Designatory Letters: 
MB Glasg 1944, MRCP Lond 1949, MRFPS Glasg 1950, MRCP Edin 1958, FRCP Edin 1961, FRCP Lond 1963, MD Glasg 1964, FRSE 1969, DSc Edin 1992, DSc Glasg 1993

Iain Simpson’s death on May 13th, 2009 may have brought to an end the life of a nationally and internationally famed neurologist but his influence, teaching and research findings and enthusiasm will long live on.

He had a brilliant school career in Greenock, followed by an equally promising one studying Medicine in Glasgow where he was later to gain an MD and DSc. After junior hospital posts an MRC Fellowship enabled him to pursue neurology training at the National Hospital, Queen Square, London before returning to lectureships in medicine in Edinburgh and Glasgow, culminating in his appointment as Professor of Neurology, Glasgow, 1964-1987.

His research interests and papers included myasthenia gravis, chorea caused by hypothyroidism, skin changes in hypocalcaemia, the measurement of nerve conduction velocity in carpal tunnel syndrome, thymectomy for myasthenia gravis, what was later called the Eaton Lambert Syndrome in patients who did not have carcinoma, and the autoimmune mechanism in myasthenia gravis. Many of these observations were ‘firsts’ but so also was a paper showing accurate correlation between EEG and pathology of cortical death after cardiac arrest, and another on immune deficiency in autoimmune myasthenia gravis.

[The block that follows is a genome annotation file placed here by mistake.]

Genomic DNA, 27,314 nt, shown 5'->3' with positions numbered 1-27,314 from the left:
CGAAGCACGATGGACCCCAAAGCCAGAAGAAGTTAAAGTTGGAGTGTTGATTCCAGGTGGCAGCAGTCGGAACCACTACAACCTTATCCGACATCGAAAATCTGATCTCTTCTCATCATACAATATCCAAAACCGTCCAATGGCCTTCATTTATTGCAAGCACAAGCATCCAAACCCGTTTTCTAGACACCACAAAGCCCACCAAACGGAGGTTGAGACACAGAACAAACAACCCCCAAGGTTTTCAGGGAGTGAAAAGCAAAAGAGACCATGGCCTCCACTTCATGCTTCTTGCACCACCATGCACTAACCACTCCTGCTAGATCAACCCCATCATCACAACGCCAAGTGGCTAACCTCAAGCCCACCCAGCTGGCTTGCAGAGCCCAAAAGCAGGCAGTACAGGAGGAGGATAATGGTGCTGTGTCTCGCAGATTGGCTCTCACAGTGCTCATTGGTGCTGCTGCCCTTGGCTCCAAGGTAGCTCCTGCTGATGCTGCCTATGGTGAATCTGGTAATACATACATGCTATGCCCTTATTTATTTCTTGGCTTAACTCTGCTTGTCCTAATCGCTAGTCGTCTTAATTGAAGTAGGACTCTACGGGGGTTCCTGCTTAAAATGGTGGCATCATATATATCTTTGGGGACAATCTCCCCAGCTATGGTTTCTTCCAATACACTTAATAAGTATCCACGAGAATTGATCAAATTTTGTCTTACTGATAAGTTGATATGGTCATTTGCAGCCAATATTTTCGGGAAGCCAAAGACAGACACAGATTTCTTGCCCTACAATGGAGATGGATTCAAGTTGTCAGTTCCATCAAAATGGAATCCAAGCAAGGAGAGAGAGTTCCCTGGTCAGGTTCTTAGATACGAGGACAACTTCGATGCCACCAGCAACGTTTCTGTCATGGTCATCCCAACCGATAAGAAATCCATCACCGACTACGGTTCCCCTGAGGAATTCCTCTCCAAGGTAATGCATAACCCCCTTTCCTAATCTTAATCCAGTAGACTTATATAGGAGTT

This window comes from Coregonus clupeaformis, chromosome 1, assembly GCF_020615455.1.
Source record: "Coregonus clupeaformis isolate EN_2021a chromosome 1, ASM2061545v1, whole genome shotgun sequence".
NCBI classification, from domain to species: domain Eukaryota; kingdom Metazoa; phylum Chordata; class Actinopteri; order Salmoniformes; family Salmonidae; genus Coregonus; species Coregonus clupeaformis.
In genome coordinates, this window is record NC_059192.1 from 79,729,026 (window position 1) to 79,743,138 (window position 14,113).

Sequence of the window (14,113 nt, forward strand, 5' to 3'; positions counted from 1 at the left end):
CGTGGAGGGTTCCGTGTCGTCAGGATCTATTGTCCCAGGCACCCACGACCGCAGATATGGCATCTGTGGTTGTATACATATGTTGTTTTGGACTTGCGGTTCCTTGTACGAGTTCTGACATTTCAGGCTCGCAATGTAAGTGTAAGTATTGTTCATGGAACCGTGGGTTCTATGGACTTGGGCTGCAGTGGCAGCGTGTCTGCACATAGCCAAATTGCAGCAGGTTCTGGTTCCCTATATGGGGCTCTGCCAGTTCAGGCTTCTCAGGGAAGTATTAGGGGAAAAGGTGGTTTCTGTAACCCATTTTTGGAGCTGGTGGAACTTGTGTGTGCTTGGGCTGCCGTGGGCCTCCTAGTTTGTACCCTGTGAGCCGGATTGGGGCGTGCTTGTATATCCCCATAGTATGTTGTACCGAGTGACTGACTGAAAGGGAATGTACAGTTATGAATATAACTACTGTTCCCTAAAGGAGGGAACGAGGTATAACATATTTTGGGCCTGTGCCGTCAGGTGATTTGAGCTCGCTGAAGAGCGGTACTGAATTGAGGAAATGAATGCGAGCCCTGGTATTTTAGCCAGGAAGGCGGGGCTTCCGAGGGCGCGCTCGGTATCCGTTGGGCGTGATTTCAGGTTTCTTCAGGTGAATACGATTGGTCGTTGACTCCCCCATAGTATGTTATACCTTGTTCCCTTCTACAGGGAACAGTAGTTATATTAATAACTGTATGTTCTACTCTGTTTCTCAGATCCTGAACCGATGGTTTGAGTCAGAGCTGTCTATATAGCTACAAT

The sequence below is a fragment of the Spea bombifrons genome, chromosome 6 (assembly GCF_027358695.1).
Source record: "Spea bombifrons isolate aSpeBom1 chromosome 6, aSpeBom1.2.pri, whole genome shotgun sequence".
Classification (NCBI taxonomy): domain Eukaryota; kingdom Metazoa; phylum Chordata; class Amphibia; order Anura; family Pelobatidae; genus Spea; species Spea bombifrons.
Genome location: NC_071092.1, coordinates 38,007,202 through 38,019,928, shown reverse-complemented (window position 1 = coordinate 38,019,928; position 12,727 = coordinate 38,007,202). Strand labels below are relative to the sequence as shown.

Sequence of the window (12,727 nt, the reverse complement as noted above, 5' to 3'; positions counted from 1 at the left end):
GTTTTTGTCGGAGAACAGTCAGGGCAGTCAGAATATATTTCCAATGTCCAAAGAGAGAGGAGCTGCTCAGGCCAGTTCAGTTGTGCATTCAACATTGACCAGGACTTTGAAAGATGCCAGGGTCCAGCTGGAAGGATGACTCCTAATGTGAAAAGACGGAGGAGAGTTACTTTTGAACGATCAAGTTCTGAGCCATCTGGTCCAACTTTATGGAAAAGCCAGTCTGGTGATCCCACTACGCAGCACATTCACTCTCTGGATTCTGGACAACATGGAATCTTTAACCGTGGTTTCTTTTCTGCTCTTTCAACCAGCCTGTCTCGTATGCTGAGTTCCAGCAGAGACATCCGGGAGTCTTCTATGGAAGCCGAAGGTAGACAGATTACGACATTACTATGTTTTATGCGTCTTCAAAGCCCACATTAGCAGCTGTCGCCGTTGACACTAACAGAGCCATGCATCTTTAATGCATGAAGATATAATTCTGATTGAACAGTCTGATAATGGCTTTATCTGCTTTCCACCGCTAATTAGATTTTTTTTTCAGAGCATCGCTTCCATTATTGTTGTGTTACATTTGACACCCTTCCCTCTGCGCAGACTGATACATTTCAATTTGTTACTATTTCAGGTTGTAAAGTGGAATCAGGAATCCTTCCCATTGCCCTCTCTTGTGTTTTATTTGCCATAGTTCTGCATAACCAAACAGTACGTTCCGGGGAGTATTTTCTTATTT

He was guest lecturer or visiting professor giving 161 major presentations in universities throughout the United Kingdom, USA (including Harvard), Australia, India, every European capital, Japan and the North Pacific region. He wrote 2 textbooks, one on applied neurophysiology with reference to anaesthesia, the other on neuromuscular disorders, plus 34 chapters in other textbooks and 94 original papers.

Inevitably he was much in demand as a Board member for governments and academic institutions, as a member of editorial boards and as a guest examiner.

He married Dr Elizabeth Marguerite Hood Neill in 1951. They had three children - a daughter and 2 sons, both doctors.